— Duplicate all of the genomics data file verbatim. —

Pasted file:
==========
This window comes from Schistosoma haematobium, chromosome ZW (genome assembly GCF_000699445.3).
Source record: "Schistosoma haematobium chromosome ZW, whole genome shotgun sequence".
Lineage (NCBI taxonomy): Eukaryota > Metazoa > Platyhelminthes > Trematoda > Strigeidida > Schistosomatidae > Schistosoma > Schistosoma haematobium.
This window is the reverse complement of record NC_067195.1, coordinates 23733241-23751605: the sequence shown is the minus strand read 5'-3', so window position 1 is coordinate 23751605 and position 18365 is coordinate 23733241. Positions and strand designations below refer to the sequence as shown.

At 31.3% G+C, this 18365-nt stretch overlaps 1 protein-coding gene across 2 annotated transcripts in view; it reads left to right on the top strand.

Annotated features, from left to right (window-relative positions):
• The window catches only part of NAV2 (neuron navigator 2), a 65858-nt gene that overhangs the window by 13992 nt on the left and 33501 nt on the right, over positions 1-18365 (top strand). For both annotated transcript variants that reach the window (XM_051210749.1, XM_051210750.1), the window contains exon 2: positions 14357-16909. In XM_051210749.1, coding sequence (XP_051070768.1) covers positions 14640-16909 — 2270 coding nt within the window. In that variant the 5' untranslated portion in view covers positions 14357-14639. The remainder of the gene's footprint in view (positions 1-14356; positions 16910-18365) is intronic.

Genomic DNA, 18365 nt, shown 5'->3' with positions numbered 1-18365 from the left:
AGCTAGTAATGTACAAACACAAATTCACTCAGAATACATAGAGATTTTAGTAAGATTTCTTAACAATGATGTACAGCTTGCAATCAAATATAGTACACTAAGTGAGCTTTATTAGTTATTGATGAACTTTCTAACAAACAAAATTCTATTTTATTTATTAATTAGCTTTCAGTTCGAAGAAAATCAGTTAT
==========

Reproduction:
This window comes from Schistosoma haematobium, chromosome ZW (genome assembly GCF_000699445.3).
Source record: "Schistosoma haematobium chromosome ZW, whole genome shotgun sequence".
Lineage (NCBI taxonomy): Eukaryota > Metazoa > Platyhelminthes > Trematoda > Strigeidida > Schistosomatidae > Schistosoma > Schistosoma haematobium.
This window is the reverse complement of record NC_067195.1, coordinates 23733241-23751605: the sequence shown is the minus strand read 5'-3', so window position 1 is coordinate 23751605 and position 18365 is coordinate 23733241. Positions and strand designations below refer to the sequence as shown.

At 31.3% G+C, this 18365-nt stretch overlaps 1 protein-coding gene across 2 annotated transcripts in view; it reads left to right on the top strand.

Annotated features, from left to right (window-relative positions):
• The window catches only part of NAV2 (neuron navigator 2), a 65858-nt gene that overhangs the window by 13992 nt on the left and 33501 nt on the right, over positions 1-18365 (top strand). For both annotated transcript variants that reach the window (XM_051210749.1, XM_051210750.1), the window contains exon 2: positions 14357-16909. In XM_051210749.1, coding sequence (XP_051070768.1) covers positions 14640-16909 — 2270 coding nt within the window. In that variant the 5' untranslated portion in view covers positions 14357-14639. The remainder of the gene's footprint in view (positions 1-14356; positions 16910-18365) is intronic.

Genomic DNA, 18365 nt, shown 5'->3' with positions numbered 1-18365 from the left:
AGCTAGTAATGTACAAACACAAATTCACTCAGAATACATAGAGATTTTAGTAAGATTTCTTAACAATGATGTACAGCTTGCAATCAAATATAGTACACTAAGTGAGCTTTATTAGTTATTGATGAACTTTCTAACAAACAAAATTCTATTTTATTTATTAATTAGCTTTCAGTTCGAAGAAAATCAGTTAT